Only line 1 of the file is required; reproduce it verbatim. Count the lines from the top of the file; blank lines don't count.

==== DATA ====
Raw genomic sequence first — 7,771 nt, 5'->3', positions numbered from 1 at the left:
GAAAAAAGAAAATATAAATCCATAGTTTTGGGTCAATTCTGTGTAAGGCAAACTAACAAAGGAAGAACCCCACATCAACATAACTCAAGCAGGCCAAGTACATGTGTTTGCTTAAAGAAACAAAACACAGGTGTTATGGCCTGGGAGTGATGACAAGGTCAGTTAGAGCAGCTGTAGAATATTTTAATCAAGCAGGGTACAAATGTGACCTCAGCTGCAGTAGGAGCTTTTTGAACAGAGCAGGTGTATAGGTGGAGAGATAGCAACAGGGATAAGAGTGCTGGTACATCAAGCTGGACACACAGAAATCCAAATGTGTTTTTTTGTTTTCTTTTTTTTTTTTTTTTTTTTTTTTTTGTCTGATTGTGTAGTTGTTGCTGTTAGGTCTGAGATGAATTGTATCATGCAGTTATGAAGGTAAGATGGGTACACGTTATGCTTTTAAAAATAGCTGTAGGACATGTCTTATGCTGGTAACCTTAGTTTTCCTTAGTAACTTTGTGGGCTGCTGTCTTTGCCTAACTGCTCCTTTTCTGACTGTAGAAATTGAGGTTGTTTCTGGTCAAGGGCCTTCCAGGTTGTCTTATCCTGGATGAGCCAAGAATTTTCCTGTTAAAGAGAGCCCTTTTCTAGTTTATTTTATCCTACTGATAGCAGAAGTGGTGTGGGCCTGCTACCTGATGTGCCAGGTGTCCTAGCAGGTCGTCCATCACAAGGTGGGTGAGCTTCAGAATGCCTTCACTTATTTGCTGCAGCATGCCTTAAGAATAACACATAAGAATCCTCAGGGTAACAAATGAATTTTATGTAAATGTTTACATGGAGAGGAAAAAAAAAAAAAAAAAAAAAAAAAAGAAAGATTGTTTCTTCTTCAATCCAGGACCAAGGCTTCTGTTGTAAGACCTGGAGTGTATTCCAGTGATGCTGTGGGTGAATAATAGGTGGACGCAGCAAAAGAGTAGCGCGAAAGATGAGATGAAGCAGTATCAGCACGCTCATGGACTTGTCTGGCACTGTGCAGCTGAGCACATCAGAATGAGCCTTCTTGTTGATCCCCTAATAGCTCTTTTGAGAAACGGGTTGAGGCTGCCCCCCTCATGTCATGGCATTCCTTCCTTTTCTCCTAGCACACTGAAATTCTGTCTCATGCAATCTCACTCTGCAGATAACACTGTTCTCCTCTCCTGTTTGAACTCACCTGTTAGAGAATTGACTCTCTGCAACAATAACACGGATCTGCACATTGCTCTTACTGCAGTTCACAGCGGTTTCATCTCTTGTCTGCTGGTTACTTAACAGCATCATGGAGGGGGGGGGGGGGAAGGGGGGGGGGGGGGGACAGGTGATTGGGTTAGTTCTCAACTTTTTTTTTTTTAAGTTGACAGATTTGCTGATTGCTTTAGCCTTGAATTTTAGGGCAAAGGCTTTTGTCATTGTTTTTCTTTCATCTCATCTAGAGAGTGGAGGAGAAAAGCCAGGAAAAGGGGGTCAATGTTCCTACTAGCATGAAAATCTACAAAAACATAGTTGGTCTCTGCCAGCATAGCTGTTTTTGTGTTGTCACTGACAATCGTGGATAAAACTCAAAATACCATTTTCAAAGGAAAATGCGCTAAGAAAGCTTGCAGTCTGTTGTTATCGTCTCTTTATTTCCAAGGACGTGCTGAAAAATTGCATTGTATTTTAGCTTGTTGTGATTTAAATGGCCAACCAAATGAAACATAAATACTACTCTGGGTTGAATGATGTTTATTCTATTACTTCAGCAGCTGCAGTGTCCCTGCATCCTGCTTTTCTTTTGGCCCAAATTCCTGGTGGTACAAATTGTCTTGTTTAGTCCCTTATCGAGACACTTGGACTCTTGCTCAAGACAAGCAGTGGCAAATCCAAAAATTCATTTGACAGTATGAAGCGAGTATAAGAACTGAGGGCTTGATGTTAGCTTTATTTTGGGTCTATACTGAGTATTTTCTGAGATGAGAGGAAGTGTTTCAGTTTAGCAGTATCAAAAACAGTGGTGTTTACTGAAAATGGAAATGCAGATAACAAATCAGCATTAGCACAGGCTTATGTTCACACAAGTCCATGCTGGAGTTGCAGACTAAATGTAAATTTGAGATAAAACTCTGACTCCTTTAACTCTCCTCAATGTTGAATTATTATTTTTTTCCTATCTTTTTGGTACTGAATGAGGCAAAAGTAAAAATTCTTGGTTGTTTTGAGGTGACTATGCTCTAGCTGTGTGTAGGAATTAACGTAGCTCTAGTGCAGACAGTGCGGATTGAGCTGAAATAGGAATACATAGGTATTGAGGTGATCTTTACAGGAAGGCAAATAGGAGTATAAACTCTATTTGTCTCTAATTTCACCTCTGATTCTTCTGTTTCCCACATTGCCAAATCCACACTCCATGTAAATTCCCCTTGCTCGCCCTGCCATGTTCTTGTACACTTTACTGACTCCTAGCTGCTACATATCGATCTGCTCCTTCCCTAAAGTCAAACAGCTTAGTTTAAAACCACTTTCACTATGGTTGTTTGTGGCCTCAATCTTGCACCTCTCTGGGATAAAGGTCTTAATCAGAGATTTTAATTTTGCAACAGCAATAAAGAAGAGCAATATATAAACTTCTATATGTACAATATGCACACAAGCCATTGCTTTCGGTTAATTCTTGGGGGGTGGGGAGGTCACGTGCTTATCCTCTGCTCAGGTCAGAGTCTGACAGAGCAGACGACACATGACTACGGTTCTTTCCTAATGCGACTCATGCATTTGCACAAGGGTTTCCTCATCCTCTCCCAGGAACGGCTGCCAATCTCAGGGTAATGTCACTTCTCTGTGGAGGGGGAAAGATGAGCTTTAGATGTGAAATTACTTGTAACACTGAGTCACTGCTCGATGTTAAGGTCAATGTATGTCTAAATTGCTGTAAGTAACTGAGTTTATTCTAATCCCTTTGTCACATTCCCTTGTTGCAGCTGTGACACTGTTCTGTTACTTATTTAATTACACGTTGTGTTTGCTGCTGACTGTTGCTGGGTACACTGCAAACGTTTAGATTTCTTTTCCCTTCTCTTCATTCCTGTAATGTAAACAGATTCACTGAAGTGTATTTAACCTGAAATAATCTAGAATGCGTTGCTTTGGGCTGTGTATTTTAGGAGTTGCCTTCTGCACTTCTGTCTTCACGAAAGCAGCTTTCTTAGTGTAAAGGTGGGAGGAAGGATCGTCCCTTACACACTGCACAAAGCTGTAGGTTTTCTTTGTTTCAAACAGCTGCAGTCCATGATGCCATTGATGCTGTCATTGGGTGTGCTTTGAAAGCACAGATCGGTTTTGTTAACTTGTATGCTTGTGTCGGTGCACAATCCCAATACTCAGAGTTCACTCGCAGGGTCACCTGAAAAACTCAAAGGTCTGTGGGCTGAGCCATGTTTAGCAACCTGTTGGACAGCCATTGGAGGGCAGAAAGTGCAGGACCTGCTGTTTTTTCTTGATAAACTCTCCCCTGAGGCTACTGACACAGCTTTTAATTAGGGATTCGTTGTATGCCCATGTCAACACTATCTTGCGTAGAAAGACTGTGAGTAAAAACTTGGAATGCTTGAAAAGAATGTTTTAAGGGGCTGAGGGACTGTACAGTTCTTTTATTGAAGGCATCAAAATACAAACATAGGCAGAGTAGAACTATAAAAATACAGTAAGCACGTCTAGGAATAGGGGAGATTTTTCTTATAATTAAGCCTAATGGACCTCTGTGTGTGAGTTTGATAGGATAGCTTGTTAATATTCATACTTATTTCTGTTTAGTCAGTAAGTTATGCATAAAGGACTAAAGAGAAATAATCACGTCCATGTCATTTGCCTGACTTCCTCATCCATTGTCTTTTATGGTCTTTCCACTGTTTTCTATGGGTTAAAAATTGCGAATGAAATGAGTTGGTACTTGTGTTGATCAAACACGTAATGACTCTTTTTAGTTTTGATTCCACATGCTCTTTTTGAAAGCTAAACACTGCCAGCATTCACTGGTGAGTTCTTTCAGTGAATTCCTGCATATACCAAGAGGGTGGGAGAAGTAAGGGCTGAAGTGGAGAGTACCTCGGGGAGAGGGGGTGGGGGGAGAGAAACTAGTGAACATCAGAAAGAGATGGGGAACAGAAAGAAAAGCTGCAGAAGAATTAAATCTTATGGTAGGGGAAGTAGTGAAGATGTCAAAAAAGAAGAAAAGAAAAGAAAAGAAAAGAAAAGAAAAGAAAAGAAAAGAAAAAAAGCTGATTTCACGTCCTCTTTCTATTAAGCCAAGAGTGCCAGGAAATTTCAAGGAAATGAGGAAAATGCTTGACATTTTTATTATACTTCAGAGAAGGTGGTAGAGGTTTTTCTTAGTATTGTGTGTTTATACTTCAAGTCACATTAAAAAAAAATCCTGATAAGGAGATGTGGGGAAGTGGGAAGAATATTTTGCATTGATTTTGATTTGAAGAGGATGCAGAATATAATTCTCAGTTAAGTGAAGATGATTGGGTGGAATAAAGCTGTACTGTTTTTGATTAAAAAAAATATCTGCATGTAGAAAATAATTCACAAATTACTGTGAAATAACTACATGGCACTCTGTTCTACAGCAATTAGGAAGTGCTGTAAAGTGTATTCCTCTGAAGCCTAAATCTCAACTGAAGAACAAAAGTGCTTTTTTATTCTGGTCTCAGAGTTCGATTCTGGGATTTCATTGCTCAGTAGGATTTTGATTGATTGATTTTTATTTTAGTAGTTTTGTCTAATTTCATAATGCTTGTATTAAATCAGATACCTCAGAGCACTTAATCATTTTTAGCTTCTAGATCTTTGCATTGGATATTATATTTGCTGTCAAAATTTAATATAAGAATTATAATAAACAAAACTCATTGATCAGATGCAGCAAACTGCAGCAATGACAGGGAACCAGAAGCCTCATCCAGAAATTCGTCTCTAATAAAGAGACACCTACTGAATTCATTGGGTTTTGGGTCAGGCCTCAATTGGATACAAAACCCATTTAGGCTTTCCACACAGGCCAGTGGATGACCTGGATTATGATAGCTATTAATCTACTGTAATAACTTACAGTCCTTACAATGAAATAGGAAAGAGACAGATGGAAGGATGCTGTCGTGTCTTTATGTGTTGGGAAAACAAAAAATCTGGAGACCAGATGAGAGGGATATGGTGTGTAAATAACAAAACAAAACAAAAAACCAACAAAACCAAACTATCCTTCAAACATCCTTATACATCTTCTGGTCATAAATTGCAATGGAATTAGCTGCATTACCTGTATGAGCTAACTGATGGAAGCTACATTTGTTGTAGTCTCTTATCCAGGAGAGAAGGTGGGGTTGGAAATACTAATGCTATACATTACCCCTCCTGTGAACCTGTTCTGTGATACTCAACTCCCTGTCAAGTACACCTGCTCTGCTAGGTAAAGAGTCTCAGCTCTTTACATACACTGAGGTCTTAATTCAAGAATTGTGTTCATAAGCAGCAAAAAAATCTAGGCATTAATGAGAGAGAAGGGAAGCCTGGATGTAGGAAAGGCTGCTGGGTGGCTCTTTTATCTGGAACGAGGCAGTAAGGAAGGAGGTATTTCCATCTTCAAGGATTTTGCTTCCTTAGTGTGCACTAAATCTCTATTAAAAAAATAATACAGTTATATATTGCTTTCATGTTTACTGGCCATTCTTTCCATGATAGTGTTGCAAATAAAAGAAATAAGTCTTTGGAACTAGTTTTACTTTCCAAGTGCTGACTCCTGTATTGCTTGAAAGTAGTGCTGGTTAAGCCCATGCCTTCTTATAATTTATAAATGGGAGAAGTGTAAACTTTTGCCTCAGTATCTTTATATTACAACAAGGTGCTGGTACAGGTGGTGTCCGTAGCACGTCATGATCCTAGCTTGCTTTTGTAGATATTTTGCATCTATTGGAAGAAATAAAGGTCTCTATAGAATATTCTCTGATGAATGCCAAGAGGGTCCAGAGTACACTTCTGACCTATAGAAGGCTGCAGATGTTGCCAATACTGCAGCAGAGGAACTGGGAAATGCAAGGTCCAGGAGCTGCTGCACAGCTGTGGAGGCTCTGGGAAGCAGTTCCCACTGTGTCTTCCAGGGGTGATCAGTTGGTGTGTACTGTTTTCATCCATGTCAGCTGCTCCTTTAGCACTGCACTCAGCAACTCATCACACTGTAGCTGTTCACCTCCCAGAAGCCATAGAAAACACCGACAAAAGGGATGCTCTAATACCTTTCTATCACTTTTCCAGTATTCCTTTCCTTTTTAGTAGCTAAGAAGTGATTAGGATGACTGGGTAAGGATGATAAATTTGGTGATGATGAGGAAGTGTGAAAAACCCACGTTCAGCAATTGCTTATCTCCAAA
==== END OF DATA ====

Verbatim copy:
Raw genomic sequence first — 7,771 nt, 5'->3', positions numbered from 1 at the left: